Universal Flu Vaccine In The Works
University of Nebraska researchers have been working to develop a universal flu shot they hope could become just another childhood vaccine instead of having to be vaccinated every year.
"It’s possible that we could set up a foundation of lifelong immunity against influenza that would provide at least partial protection from all h1, h2, h3, and h5 influenza strains," said Eric Weaver an assistant professor at UNL.
Weaver and a team of researchers at the university have been developing a shot that would provide life long protection against the flu.
The idea is to use an ancestral form of the influenza virus in a vaccine. All modern strains of the virus developed from the initial strain and still share some of the same genes, thus allowing a vaccine with the ancestral form to provide protection against all current and future strains of the flu.
So far tests of the vaccine in mice have shown it to work better than current vaccines. "When we compared that to a traditional flu vaccine either flu mist or flu zone we got superior protection and the mice were able to survive against 7 out of 9 lethal influenza challenges," Weaver said.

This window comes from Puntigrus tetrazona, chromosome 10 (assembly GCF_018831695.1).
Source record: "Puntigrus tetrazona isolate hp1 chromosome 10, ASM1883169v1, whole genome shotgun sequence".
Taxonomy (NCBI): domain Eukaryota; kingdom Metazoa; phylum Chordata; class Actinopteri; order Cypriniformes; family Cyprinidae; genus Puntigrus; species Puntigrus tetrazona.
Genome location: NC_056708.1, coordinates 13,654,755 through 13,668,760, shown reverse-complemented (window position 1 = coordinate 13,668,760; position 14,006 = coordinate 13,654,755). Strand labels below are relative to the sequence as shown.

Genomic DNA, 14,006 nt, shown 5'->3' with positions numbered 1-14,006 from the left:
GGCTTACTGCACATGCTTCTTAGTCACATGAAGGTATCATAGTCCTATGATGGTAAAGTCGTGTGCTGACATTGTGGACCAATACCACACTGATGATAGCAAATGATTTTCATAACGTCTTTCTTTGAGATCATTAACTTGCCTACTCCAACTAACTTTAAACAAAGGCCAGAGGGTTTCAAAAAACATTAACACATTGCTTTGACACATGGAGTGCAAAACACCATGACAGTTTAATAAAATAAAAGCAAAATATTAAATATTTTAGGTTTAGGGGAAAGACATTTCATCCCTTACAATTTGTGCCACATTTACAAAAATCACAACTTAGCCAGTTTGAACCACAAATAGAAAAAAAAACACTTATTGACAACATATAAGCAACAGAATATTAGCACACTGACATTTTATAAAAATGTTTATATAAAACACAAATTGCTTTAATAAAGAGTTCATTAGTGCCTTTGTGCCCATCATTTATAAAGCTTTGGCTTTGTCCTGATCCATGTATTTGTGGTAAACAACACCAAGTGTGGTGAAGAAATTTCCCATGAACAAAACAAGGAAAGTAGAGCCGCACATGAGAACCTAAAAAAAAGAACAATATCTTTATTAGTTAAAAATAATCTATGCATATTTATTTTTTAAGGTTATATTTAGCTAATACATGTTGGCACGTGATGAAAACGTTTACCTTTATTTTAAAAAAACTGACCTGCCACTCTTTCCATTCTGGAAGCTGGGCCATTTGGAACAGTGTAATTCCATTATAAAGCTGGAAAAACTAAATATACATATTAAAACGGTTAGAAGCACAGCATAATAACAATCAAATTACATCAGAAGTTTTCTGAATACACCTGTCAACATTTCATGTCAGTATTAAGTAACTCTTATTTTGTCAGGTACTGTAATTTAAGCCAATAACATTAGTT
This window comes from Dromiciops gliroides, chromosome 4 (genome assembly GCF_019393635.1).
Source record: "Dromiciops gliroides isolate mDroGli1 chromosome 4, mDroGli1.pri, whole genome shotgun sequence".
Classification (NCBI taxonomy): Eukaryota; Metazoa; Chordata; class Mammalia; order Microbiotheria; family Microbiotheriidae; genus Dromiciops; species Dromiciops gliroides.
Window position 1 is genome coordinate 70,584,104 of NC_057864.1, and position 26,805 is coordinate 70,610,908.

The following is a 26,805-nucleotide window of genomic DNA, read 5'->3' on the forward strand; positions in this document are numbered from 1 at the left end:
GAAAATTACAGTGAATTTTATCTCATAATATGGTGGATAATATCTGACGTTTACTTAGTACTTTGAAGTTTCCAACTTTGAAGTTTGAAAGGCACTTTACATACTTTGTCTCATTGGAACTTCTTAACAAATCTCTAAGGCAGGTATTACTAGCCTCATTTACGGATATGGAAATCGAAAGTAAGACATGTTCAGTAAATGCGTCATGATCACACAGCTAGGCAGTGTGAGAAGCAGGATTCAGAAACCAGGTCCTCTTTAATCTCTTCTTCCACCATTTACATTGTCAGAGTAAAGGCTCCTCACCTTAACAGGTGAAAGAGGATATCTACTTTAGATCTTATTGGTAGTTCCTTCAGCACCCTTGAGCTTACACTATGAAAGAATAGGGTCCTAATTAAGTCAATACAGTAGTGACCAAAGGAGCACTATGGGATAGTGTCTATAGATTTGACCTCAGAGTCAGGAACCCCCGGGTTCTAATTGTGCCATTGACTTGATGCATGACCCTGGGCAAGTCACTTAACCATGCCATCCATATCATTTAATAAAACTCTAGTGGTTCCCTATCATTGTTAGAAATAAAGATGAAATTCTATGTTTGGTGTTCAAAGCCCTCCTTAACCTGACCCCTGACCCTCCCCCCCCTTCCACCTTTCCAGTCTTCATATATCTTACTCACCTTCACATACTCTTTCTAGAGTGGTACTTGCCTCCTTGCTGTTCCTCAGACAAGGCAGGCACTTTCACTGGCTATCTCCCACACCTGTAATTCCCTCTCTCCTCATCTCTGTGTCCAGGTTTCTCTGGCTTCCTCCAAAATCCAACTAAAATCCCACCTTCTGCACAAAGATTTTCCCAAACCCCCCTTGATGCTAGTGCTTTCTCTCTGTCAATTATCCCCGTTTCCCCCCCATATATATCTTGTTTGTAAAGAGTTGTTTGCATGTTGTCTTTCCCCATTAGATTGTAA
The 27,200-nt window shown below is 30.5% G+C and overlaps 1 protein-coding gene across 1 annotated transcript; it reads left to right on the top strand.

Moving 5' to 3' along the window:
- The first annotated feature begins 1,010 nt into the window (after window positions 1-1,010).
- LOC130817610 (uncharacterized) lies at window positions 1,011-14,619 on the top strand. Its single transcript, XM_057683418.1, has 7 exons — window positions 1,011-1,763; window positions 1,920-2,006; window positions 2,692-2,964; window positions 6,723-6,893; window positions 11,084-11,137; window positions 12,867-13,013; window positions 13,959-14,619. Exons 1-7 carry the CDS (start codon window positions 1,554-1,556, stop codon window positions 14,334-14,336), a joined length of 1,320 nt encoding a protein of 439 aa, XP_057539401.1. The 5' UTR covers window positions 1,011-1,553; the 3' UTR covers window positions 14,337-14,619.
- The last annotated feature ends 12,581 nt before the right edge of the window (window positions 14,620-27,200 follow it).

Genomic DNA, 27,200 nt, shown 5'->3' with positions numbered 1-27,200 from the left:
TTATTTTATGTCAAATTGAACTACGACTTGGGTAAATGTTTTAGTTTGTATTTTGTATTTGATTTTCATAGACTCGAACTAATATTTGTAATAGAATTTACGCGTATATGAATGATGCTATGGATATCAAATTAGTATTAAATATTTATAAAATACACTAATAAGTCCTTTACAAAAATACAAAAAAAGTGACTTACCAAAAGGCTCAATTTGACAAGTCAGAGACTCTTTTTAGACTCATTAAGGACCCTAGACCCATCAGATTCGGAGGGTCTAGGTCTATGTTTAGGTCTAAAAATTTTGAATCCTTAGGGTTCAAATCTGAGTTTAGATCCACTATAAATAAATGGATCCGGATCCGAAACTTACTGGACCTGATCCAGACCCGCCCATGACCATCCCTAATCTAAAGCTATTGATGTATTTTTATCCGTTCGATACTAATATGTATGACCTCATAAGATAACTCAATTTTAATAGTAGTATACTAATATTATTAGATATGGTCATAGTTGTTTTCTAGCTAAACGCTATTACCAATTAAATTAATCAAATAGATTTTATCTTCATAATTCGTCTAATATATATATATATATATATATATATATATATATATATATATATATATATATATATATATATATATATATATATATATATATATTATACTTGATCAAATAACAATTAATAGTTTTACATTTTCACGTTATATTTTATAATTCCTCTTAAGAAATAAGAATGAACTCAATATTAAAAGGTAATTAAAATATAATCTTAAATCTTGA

The vaccines effectiveness in mice is an encouraging sign, but a lot more testing needs to be done before it could become commercially available. "We are making advancements. This is a very significant advancement over the traditional influenza vaccine platform. We are getting closer to making broadly protective influenza vaccines," Weaver said. Current vaccines provide protection against only three or four strains of the flu and are not always correct in predicting what strains will be worst that year.
A universal shot that protects against all strains would save lives, but it could be ten years before it becomes available.